The study included 32 cases comprising of 20 retrospective and 12 prospective cases of axillary lymph node negative patients with breast cancer (from April 2002 to March 2007). A total of 178 mastectomies were performed or breast cancer during this time frame. Out of 178, 32 (17.97%) cases had negative axillary lymph nodes on routine H and E staining and these cases were selected for the study. The study was approved by the institutional review board. Written consent was obtained from all the patients included in the study.
Two sections of 3-5 μm thickness from each block were cut at 50 μm intervals on poly l-lysine coated slides. Antigen retrieval was performed by heat induced epitope retrieval using microwave oven. IHC was performed using avidin biotin technique (using labeled streptavidin biotin (LSAB) + kit) with Dako Monoclonal Mouse anti-Human CK clone AE1/AE3 (dilution 1:50) and Novocastra NCL-EMA Mouse Monoclonal antibody (dilution 1:100).
CK staining gave brown cytoplasmic reactivity. EMA staining gave brown cytoplasmic reactivity with membrane enhancement. Cells were considered to be occult node metastases if they were: Immunoreactive (expressed either CK or EMA antigens); found within the substance of lymph nodes; and were morphologically consistent with cancer cells.
Statistical evaluation was done using Statistical Package for Social Sciences software version 14. Student's t-test was applied. A P ≤ 0.05 was considered as significant.
| Results|| |
Out of 178 patients who underwent modified radical mastectomy for breast carcinoma in our institution during the study period (April 2002-March 2007), 146 (82.03%) were diagnosed as axillary lymph node positive for metastases and 32 (17.97%) were axillary lymph node negative for metastases on H and E examination. These 32 cases were taken up for the study.
Twenty-seven cases (84.4%) were diagnosed with infiltrating duct carcinoma not otherwise specified, two cases (6.3%) as medullary carcinoma and one case (3.1%) each of papillary, colloid, and metaplastic carcinoma breast. The mean age of patients was 50.84 years (range 30-70 years). Out of 32 patients with node negative breast carcinoma, 31 (96.87%) were females and only one patient was male (3.13%). None of the patients had a family history of breast cancer.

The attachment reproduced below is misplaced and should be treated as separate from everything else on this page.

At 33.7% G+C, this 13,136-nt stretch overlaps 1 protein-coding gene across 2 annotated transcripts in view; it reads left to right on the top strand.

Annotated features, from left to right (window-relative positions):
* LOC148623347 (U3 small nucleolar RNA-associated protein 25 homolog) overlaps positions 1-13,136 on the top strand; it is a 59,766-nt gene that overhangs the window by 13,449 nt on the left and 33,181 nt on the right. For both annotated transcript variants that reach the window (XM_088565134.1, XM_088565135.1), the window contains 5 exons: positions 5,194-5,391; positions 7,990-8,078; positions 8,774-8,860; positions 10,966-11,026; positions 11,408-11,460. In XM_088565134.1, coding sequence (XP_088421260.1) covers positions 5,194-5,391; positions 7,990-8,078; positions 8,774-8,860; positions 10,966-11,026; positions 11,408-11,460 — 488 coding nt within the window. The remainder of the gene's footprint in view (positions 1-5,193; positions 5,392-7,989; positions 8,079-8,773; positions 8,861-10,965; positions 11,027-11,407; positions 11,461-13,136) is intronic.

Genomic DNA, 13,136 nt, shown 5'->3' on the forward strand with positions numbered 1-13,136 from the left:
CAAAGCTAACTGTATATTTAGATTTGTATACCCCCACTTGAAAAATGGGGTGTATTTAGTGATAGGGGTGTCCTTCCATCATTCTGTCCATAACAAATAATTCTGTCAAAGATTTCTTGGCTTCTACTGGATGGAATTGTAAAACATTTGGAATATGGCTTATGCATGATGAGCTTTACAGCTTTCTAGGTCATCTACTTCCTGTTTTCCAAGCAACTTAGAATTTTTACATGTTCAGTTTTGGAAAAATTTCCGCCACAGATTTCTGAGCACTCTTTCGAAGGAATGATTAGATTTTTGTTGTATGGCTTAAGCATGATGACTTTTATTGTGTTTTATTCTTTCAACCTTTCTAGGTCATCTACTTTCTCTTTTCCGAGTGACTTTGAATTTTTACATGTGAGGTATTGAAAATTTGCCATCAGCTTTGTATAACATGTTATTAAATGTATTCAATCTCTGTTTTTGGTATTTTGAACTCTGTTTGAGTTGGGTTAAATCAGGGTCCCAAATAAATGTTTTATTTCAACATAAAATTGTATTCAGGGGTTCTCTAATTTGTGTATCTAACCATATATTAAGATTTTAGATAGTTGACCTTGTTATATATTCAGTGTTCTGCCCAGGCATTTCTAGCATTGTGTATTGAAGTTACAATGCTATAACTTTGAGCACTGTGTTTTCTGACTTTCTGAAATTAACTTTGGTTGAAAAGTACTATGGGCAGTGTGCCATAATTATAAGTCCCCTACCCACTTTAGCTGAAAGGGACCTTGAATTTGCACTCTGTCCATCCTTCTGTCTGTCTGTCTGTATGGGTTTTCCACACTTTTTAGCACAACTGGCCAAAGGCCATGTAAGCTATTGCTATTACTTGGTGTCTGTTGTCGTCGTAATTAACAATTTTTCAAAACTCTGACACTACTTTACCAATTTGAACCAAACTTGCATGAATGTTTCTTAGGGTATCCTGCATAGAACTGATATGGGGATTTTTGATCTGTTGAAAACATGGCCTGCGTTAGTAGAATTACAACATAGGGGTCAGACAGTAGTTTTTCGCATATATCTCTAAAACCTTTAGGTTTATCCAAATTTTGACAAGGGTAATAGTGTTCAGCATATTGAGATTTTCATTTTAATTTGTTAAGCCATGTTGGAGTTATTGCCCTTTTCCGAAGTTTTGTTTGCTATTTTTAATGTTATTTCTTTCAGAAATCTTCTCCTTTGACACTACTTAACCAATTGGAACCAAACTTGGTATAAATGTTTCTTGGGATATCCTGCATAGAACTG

Twenty-three cases (71.86%) were stage I and II of breast cancer, seven cases (22.87%) were stage III, and only one case was stage IV with liver metastasis, but was clinically node negative. The median tumor size was 2.75 cm (range 0.5 cm-12 cm). Tumor grading was done by Modified Bloom and Richardson Grading System. Nineteen (63.33%) were classified as grade 1, nine cases (30%) as grade 2, and two cases (6.67%) were grade 3 invasive carcinoma. Two cases of medullary carcinoma were not graded.
In ten cases (31.25%), six to 10 lymph nodes were dissected, in nine patients (28.12%), one to five nodes were dissected, six cases (18.75%) had 11-15 lymph nodes dissected, five (15.62%) had 16-20 nodes dissected, and two cases had 26-30 nodes dissected. Out of 32 cases studied, eight (25%) had sentinel lymph node identified by 1% isosulfan blue dye injection during axillary lymph node dissection and 24 (75%) did not have sentinel lymph node identified intraoperatively. This was indeed a limitation of our work as IHC staining had to be done in the remaining 24 cases (in which sentinel lymph node was not detected) on all the lymph nodes, thereby increasing the cost.
Six out of 32 cases (18.75%) were positive for lymph node metastases by CK IHC and four out of 32 cases (13%) were positive for lymph node metastases by EMA IHC. All the four EMA positive cases were also positive for CK [Table 1]. Out of these six cases, three cases had micrometastases in two lymph nodes, while three cases had micrometastases in single node. Three cases were found to have single isolated cells positive for CK, but the nuclear features were not similar to that of main tumor, so they were not considered metastatic. The sensitivity of detection of occult metastases by CK was 100% while that of EMA was 66.66%. The specificity of detection was 92.85% for CK and 100% for EMA. The positive predictive value was 1.00 for EMA and 0.66 for CK. There was a significant correlation between CK and EMA positive metastases (P = 0.001).
|Table 1: Correlation between lymph node metastases by cytokeratin and EMA (P=0.001)|